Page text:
Credit: Image credit: flickr/The D43n
Apple recently awarded eight executives stock grants that were worth almost $13 million each at Thursday's closing price, with as much as another $14 million up for grabs.
The stock grants came in two parts. The first was an award of 122,863 shares that vest over a three-year stretch, starting in April 2017 and will be given if an executive is still with the company. The second, totalling 68,576 shares, will vest in October 2017, with the exact number based on Apple's performance relative to the S&P 500 index.
Most of Apple's top management team was handed the stock awards on Oct. 17. They included Angela Ahrendts, the former Burberry CEO who heads retail and online sales; Eddy Cue, the online and services chief; Craig Federighi, the lead for software engineering; CFO Luca Maestri; Daniel Riccio, vice president of hardware engineering; marketing lead Philip Schiller; Apple's top lawyer, Bruce Sewell; and COO Jeffrey Williams.
What was interesting about the stock awards was that each executive received the exact same amount. But that was expected.
Last year, Apple touted what it called "internal equity" in pay for the executives just below CEO Tim Cook on the company's organization chart. "Because the Company's executive officers operate as a team, the Compensation Committee considers internal pay equity to be an important factor in the Compensation Committee's decisions," the firm's 2013 proxy statement read.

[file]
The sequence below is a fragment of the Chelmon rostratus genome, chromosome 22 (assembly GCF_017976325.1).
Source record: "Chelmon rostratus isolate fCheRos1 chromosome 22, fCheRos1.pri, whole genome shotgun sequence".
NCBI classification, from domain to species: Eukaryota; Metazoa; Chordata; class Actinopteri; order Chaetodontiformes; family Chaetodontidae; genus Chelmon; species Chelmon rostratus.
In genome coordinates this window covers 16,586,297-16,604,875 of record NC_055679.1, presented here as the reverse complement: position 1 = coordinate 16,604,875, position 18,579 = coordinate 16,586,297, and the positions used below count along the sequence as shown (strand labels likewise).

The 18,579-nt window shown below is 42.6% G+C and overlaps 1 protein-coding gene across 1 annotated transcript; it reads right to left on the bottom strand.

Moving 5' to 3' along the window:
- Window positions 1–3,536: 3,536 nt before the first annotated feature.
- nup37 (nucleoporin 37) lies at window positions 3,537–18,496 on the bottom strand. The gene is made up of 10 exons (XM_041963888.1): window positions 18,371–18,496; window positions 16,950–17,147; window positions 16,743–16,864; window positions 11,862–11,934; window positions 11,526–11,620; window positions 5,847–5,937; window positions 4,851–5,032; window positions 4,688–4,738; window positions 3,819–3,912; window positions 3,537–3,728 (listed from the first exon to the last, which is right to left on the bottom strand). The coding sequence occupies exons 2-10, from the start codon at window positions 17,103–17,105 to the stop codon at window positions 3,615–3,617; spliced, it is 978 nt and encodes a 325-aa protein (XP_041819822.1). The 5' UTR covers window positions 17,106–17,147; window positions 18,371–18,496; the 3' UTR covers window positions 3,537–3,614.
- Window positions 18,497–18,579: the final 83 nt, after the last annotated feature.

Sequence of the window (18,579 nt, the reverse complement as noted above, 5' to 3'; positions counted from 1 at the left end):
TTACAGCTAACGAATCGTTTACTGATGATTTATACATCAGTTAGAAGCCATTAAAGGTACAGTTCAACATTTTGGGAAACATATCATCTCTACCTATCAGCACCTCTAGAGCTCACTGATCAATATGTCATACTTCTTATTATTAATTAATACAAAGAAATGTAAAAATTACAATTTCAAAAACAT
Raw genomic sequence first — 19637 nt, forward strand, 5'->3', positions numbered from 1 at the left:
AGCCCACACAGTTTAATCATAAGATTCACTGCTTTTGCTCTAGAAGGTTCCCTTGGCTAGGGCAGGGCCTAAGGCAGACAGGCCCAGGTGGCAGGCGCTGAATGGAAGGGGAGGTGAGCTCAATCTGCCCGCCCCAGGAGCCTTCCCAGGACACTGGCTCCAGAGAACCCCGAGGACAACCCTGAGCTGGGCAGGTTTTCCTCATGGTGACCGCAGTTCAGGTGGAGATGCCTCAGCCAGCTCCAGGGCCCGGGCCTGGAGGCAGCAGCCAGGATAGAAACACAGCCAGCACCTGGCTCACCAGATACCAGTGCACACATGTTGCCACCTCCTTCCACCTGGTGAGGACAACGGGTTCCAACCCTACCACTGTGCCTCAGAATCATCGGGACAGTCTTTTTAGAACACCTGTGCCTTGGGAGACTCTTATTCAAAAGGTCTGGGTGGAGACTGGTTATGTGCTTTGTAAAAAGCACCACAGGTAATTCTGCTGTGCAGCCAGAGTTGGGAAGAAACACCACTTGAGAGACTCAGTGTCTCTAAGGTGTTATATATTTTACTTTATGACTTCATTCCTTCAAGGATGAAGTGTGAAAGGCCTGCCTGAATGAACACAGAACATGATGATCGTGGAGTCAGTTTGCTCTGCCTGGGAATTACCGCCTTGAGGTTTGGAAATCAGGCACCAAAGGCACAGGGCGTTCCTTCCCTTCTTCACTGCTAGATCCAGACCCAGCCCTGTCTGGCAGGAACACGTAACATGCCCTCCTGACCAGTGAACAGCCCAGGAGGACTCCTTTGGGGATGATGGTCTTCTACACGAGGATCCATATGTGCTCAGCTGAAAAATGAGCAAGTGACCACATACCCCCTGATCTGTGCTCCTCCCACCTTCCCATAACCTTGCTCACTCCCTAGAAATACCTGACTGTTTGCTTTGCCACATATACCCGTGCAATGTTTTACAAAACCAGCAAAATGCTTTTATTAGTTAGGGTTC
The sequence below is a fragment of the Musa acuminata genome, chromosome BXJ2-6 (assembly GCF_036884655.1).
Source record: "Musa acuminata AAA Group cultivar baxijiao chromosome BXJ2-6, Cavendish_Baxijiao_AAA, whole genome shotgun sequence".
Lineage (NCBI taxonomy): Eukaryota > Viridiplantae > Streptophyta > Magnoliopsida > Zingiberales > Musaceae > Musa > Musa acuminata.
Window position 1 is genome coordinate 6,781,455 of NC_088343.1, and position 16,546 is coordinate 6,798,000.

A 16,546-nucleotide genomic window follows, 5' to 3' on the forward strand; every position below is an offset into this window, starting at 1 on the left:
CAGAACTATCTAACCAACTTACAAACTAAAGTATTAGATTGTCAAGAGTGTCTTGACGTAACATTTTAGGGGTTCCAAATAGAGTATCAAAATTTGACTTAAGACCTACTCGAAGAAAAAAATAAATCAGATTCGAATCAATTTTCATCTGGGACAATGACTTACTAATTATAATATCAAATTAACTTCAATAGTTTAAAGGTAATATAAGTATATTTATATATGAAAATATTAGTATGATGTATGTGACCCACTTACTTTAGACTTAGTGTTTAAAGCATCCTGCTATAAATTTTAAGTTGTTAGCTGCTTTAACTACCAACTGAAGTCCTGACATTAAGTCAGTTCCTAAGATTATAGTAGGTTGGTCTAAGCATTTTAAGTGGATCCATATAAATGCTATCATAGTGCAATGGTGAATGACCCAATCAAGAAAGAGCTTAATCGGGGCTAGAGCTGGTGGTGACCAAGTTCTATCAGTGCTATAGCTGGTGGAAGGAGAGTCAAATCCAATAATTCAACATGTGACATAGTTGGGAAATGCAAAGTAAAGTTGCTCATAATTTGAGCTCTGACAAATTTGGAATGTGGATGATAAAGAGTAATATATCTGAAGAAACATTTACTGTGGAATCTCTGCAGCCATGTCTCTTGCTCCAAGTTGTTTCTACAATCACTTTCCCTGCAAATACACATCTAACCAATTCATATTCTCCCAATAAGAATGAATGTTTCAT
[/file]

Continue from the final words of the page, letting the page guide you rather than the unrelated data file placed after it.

Although that referred to salaries and bonuses, Apple has evidently extended the philosophy to stock awards.
The larger of the two awards was worth approximately $12.9 million at Friday's opening price, and was effectively a retention grant to keep the executives at Apple through April 1, 2019.
The smaller grant ia more tentative: The $7.2 million of each grant represents the "target" award, which will vest Oct. 1, 2017. But the awards are tied to Apple's performance.
Apple uses a metric called "total shareholder return," or TSR -- a combination of share price appreciation and dividends paid to shareholders -- to compare itself to other companies. If Apple's TSR ranks highly in the S&P 500's standings, the executives may be given as much as 200% of the target, or up to 137,152 shares. At today's opening price, the maximum would carry a paper value of $14.4 million.
On the downside, if Apple fares poorly, they may receive none of the target award. In 2013, for example, Cook forfeited more than 7,100 shares -- pre-split shares, equal to nearly 50,000 shares today -- because Apple's TSR had been in the cellar. If Cook had received those shares, he would have another $5.2 million in his pocket or portfolio.
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